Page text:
This past July, staff from the GCI and GML Heritage, a consulting firm based in Sydney, Australia, undertook work on a conservation management plan (CMP) for the Eames House, an internationally recognized icon of modernist residential design. The house was constructed in 1949 by Charles and Ray Eames, noted American designers who occupied it for the remainder of their lives. The CMP represents the next phase in the Eames House Conservation Project—the GCI's ongoing partnership with the Eames Foundation to develop long-term conservation management and maintenance strategies for the site. The project is part of the GCI's Conserving Modern Architecture Initiative.

The Eames House Conservation Management Plan will combine historical documentation and oral evidence with a physical analysis of existing building fabric and site conditions, leading to an assessment of the heritage values of the place and the development of a series of conservation policy recommendations. An internationally recognized methodology, the CMP will provide the basis for creating a longterm conservation and maintenance framework for the house, its contents, and its setting. This will guide the Eames Foundation in its stewardship mission, ensuring the house's survival for future generations.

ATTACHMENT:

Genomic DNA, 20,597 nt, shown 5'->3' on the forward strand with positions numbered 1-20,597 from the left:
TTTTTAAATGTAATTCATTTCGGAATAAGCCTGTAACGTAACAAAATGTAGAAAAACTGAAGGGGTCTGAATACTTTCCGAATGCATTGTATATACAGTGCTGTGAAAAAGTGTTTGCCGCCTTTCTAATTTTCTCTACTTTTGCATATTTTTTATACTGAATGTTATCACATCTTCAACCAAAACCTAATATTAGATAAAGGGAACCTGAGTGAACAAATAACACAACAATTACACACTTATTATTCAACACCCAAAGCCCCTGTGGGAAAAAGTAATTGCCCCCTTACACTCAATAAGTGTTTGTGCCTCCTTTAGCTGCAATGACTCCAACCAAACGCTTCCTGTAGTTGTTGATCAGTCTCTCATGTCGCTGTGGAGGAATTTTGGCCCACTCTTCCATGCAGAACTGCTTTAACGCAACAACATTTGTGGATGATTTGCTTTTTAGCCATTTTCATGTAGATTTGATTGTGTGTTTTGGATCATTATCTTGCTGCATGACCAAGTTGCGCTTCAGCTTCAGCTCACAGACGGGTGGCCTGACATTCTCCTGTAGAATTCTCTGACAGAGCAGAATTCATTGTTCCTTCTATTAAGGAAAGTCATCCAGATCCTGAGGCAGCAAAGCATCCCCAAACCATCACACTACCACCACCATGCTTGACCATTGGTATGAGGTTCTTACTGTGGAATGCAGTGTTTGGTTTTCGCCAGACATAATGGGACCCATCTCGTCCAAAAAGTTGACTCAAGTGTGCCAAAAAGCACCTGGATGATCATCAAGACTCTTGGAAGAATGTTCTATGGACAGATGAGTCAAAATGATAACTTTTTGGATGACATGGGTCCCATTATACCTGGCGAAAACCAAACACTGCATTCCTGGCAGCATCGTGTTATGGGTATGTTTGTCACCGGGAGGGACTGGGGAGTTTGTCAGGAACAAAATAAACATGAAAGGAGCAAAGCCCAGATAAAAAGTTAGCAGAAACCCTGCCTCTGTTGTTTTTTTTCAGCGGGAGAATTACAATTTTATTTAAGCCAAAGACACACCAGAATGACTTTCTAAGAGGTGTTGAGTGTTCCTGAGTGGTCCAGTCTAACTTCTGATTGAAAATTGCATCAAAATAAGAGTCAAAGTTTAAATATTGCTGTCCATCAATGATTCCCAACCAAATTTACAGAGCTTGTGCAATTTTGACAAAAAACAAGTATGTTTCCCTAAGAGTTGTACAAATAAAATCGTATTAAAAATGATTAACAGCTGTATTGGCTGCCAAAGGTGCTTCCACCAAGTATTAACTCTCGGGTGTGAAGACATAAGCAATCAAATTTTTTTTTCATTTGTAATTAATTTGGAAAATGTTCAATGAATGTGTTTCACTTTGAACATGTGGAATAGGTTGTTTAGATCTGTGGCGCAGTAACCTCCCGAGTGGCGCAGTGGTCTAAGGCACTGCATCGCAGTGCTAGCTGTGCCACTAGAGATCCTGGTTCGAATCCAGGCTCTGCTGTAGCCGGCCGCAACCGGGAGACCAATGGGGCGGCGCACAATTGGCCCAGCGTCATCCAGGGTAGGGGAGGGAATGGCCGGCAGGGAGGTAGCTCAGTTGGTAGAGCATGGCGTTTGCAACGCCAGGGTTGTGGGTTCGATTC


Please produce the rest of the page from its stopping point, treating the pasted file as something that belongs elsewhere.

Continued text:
The GCI/GML team's meetings with Eames Foundation board members and extensive site visits were invaluable in developing a solid understanding of the house and its environs, knowledge that will inform the ongoing work. With the CMP, the GCI will demonstrate the applicability and utility of this tool to twentieth-century heritage places, providing a model for other buildings from the era and encouraging widespread adoption of this model. Publication is anticipated for 2015.

The GCI is also providing the Eames Foundation with technical expertise and scientific analysis on specific materials, such as paint colors and wood finishes used in the house. The GCI will also perform climate monitoring, which will improve understanding of the current environment in and around the house and its effect on the building fabric and the important interior collection. In addition to serving documentation purposes, the results of these investigations will be instrumental in the development of appropriate treatment and maintenance strategies for the site.